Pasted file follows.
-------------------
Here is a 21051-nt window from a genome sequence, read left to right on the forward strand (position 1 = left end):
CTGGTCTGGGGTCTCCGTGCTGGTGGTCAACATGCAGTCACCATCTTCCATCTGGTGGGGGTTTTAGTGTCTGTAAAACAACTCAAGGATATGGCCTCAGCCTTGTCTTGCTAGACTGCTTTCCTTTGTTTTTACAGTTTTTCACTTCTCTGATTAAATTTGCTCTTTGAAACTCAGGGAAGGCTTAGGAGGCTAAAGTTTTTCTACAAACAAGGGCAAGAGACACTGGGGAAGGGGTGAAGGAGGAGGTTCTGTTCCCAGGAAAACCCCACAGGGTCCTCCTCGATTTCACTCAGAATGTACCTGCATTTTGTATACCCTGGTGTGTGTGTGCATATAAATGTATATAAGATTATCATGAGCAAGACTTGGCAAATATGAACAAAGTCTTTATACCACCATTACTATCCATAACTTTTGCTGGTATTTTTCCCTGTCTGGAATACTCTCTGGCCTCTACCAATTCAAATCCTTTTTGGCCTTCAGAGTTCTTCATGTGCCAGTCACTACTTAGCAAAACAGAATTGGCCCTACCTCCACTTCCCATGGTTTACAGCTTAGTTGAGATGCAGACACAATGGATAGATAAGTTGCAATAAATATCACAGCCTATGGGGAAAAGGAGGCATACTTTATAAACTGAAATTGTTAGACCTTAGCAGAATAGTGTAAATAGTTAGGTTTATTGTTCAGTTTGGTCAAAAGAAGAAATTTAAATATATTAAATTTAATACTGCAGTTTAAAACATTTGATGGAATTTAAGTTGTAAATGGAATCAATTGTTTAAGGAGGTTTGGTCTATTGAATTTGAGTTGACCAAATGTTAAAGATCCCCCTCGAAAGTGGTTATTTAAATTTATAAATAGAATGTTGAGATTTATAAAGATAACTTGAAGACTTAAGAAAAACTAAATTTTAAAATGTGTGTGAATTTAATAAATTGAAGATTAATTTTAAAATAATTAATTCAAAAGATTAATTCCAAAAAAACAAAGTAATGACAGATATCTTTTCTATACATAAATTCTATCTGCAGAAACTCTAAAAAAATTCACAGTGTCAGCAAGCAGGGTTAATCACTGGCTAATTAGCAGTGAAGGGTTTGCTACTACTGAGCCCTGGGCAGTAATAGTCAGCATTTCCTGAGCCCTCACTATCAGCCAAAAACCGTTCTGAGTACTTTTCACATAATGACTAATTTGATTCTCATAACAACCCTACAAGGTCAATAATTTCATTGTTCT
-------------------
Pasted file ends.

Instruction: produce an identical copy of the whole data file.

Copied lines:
Here is a 21051-nt window from a genome sequence, read left to right on the forward strand (position 1 = left end):
CTGGTCTGGGGTCTCCGTGCTGGTGGTCAACATGCAGTCACCATCTTCCATCTGGTGGGGGTTTTAGTGTCTGTAAAACAACTCAAGGATATGGCCTCAGCCTTGTCTTGCTAGACTGCTTTCCTTTGTTTTTACAGTTTTTCACTTCTCTGATTAAATTTGCTCTTTGAAACTCAGGGAAGGCTTAGGAGGCTAAAGTTTTTCTACAAACAAGGGCAAGAGACACTGGGGAAGGGGTGAAGGAGGAGGTTCTGTTCCCAGGAAAACCCCACAGGGTCCTCCTCGATTTCACTCAGAATGTACCTGCATTTTGTATACCCTGGTGTGTGTGTGCATATAAATGTATATAAGATTATCATGAGCAAGACTTGGCAAATATGAACAAAGTCTTTATACCACCATTACTATCCATAACTTTTGCTGGTATTTTTCCCTGTCTGGAATACTCTCTGGCCTCTACCAATTCAAATCCTTTTTGGCCTTCAGAGTTCTTCATGTGCCAGTCACTACTTAGCAAAACAGAATTGGCCCTACCTCCACTTCCCATGGTTTACAGCTTAGTTGAGATGCAGACACAATGGATAGATAAGTTGCAATAAATATCACAGCCTATGGGGAAAAGGAGGCATACTTTATAAACTGAAATTGTTAGACCTTAGCAGAATAGTGTAAATAGTTAGGTTTATTGTTCAGTTTGGTCAAAAGAAGAAATTTAAATATATTAAATTTAATACTGCAGTTTAAAACATTTGATGGAATTTAAGTTGTAAATGGAATCAATTGTTTAAGGAGGTTTGGTCTATTGAATTTGAGTTGACCAAATGTTAAAGATCCCCCTCGAAAGTGGTTATTTAAATTTATAAATAGAATGTTGAGATTTATAAAGATAACTTGAAGACTTAAGAAAAACTAAATTTTAAAATGTGTGTGAATTTAATAAATTGAAGATTAATTTTAAAATAATTAATTCAAAAGATTAATTCCAAAAAAACAAAGTAATGACAGATATCTTTTCTATACATAAATTCTATCTGCAGAAACTCTAAAAAAATTCACAGTGTCAGCAAGCAGGGTTAATCACTGGCTAATTAGCAGTGAAGGGTTTGCTACTACTGAGCCCTGGGCAGTAATAGTCAGCATTTCCTGAGCCCTCACTATCAGCCAAAAACCGTTCTGAGTACTTTTCACATAATGACTAATTTGATTCTCATAACAACCCTACAAGGTCAATAATTTCATTGTTCT